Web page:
Showing posts from October, 2008

Ben and Ryan translate rap

For your indulgence : I am in fact orating with little or no prior preparation, an act commonly referred to as freestyling. Once again, and I think this bears repeating, I would like to restate my claim that I am in fact much stronger and have endured a larger number of hardships than you; hardships which have left me with an aggressive behavior and an imposing demeanor which, I believe, frightens you. Thanks to Freakonomics .

Ideological reporting in Slovenia

There's an old joke that, in one of its incarnations, goes like this. During the Cold War, the Soviets and the Americans decided to arrange a good-will running competition between the two presidents. The day of the competition arrived, and Reagan, being in better shape, outran Gorbachev. The next day, American newspapers proudly reported: "Reagan first, Gorbachev last!" On the other hand, the Soviet newspapers reported: "In yesterday's presidents' running competition, Gorbachev finished an excellent second, while Reagan was second-to-last." Slovenia used to be part of Yugoslavia - not as bad as the Soviet Union, but still a decidedly socialist state. In its heyday, socialist Yugoslavia featured such boons as a single type of jeans (why would you need more than one type of jeans?); a single type of toothpaste; stores that were predominantly empty; essential goods that were sometimes available, and sometimes were not; for aspiring drivers, waiting lists

Harlem voters make an educated choice

Now, I think McCain is a sleazebag - which is not to say that Obama is a good choice - but this is great . Transcript: Stern: ... and, most people said - Barack Obama. So what he said is, do you support Obama's views, but he attributed all of McCain's views to Obama. And it didn't sway anyone. Quivers: But it didn't cause people to even flinch - Stern: No. This is crazy. Listen to this. Interviewer: Some people speculate that blacks are voting for Obama strictly because he's black and not because of his policies. So we took McCain's policies and pretended they were Obama's. This is what they had to say. Interviewer: For the election, Obama or McCain? Person A: I like Obama. Interviewer: Now, what don't you like about McCain? Person A: McCain seems to not really know what he's doing right now. Interviewer: Are you more for Obama's policy because he's pro-life, or because he thinks our troops should stay in Iraq and finish this war?

Subprime mortgage vs. loan sharks

At the end of an otherwise fine article comparing loan sharking to subprime lending, Mark Gimein makes a doo-doo. The core of Mark's article explains how loan sharking is not as profitable as you might think. Advance America charges $17.50 as its fee on a two-week $100 advance. If that were an annual interest rate, it would be 450+%. However, a huge proportion of borrowers default on their loans: the defaults work out to $49 per customer, while the average loan is $366. Advance America loses most of its fees to those who fail to repay their advances. Then, Mark Gimein waltzes off into fantasy world and makes the following conclusion: We've yet to see what lesson lenders draw from the subprime debacle. One possibility is that they will conclude that they need to stay away from any but the safest borrowers at all costs-that seems to be the direction they're heading in. And it's likely to be bad news for the economy. That'll mean less credit for those at the bottom

Detroit houses for sale: prices from $9,000

Yup. The median property in Detroit sells for $9,250 . Here's just one listing (they're easy to find) for a 3-bedroom house, 1 bathroom, built 1941. Price: $14,900. Dang. We spend more each year on groceries. Apparently, this is what happens in places where supply exceeds demand. Why does no one want to live in Detroit? Do a search on its demographics...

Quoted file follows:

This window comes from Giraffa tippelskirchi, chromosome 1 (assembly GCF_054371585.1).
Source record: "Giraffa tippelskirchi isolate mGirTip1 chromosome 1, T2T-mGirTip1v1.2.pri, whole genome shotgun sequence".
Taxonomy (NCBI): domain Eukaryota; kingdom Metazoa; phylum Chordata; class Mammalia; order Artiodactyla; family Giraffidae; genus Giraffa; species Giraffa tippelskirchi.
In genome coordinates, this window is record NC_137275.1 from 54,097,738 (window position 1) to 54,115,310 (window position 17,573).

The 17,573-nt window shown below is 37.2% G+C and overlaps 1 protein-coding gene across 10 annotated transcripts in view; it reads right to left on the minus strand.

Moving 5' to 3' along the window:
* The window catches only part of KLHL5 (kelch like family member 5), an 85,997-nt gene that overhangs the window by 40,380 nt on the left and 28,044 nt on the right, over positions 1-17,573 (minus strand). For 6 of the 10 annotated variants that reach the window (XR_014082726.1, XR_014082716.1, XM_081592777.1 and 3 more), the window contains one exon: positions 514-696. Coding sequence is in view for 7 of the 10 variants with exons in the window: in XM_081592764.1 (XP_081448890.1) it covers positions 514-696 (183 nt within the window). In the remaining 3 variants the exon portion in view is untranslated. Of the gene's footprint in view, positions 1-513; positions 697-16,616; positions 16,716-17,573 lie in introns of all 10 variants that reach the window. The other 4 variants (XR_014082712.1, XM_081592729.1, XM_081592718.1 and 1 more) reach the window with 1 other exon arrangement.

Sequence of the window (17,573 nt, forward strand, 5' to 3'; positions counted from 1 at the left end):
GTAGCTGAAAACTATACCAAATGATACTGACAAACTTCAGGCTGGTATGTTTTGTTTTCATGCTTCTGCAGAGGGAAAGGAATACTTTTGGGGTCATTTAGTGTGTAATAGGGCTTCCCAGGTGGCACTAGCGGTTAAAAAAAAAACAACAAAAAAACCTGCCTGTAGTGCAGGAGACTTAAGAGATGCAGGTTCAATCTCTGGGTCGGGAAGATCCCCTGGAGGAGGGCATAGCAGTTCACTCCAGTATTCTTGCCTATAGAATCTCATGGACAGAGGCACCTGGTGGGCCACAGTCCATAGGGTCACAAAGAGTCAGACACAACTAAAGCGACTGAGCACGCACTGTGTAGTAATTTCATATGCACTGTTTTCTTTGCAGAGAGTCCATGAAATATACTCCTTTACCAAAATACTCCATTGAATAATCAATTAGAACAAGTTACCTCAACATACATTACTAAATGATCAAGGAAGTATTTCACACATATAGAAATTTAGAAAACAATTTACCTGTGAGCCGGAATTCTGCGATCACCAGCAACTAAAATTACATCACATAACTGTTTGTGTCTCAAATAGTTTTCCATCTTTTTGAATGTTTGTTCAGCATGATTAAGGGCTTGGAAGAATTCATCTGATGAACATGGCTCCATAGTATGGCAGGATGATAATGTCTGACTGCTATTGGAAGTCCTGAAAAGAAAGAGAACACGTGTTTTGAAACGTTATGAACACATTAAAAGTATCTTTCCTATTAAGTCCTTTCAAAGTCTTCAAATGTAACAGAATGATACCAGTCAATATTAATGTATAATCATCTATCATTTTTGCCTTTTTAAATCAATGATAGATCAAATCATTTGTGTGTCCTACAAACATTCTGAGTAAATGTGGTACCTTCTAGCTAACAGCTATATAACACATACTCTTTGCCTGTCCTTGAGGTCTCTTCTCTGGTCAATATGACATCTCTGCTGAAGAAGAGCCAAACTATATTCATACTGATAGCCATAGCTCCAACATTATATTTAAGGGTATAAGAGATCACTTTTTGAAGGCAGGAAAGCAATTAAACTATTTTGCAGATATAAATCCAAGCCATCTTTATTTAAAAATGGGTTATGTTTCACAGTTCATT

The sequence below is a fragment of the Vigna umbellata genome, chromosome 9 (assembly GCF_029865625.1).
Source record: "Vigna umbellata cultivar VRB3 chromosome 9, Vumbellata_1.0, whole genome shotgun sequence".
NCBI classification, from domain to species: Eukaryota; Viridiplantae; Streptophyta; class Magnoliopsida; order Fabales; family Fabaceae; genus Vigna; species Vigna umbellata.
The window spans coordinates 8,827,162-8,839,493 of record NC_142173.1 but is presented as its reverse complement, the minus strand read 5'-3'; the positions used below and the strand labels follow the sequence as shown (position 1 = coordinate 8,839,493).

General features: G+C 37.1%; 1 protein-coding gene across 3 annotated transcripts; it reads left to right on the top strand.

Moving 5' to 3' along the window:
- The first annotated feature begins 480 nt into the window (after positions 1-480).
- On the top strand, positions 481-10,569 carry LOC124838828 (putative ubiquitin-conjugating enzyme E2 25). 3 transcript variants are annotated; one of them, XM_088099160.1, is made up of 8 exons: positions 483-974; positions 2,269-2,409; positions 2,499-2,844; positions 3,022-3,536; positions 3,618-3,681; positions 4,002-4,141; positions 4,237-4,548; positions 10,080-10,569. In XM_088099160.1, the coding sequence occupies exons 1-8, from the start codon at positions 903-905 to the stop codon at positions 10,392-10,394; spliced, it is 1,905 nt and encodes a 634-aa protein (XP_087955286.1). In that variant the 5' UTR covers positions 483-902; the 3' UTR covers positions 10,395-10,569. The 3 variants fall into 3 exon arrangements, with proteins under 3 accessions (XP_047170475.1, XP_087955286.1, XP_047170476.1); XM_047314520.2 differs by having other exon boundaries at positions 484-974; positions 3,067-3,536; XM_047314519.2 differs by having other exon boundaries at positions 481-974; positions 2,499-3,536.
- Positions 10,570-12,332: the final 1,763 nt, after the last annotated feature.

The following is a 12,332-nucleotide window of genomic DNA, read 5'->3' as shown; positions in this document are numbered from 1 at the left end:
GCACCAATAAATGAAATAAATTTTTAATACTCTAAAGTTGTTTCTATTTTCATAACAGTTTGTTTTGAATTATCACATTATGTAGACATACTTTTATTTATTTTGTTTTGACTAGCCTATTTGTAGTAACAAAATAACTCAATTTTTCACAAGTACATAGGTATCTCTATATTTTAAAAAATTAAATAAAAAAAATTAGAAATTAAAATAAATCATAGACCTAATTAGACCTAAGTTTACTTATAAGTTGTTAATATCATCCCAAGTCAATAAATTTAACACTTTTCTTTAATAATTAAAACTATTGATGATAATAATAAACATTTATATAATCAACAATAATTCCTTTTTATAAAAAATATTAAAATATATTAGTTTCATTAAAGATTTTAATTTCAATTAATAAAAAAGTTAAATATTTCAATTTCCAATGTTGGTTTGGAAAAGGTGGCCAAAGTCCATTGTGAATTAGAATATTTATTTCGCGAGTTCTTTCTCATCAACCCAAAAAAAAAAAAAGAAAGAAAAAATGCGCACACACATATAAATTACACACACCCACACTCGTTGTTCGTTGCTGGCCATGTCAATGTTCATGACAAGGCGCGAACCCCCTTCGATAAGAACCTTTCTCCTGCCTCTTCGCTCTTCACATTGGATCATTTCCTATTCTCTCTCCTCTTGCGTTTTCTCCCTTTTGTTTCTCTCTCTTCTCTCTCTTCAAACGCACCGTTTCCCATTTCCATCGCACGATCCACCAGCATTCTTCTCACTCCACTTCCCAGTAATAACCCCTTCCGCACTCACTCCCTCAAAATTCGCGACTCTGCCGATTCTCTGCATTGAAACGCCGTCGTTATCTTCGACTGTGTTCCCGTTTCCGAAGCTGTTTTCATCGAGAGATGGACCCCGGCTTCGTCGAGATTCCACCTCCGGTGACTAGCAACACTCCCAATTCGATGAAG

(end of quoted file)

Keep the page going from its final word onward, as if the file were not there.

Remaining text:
South Africa sees the light on HIV

After years of HIV denial, in various assorted forms: prime minister Thabo Mbeki and his hosting of alternative AIDS conferences; governing party chief Jacob Zuma and his condomless rape of a woman he knew had AIDS, which small fact he didn't consider a problem because he showered afterwards; health minister Tshabalala-Msimang and her advocacy that AIDS patients should simply get better by eating onions and beetrot; after all that, South Africa now surprises the world with a new health minister who takes HIV seriously and calls for efforts against it. Congratulations, South Africa. Way to go. This all took place after Thabo Mbeki resigned: Malegapuru Makgoba, vice-chancellor and principal of the University of KwaZulu-Natal, said that for the first time in years, South African academics were free to "state that HIV causes Aids without getting threats". "It is a liberating experience," he said at the conference. "You don't know how long we suffered i

Too big to exist #2

Here you go , exactly what I've been saying : “Prior to Lehman, there was an almost unshakable faith that the senior creditors and counterparties of large, systemically important financial institutions would not face the risk of outright default,” notes Neil McLeish, analyst at Morgan Stanley. “This confidence was built up ever since the failure of Continental Illinois (at the time the seventh largest US bank) in 1984, a failure in which bondholders were [fully paid out].” [...] This would seem to put the complaints about Fannie Mae and Freddie Mac, and their implicit government guarantees, in proper context. Everyone, or at least the big guys, was behaving as if there was no chance that the government would allow them to fail. The rules will have to be torn up and rewritten after this is all over and done with. As things stand, there are plenty of too-big-to-fail institutions remaining. They must either be reduced in size to the extent that the government's promise to let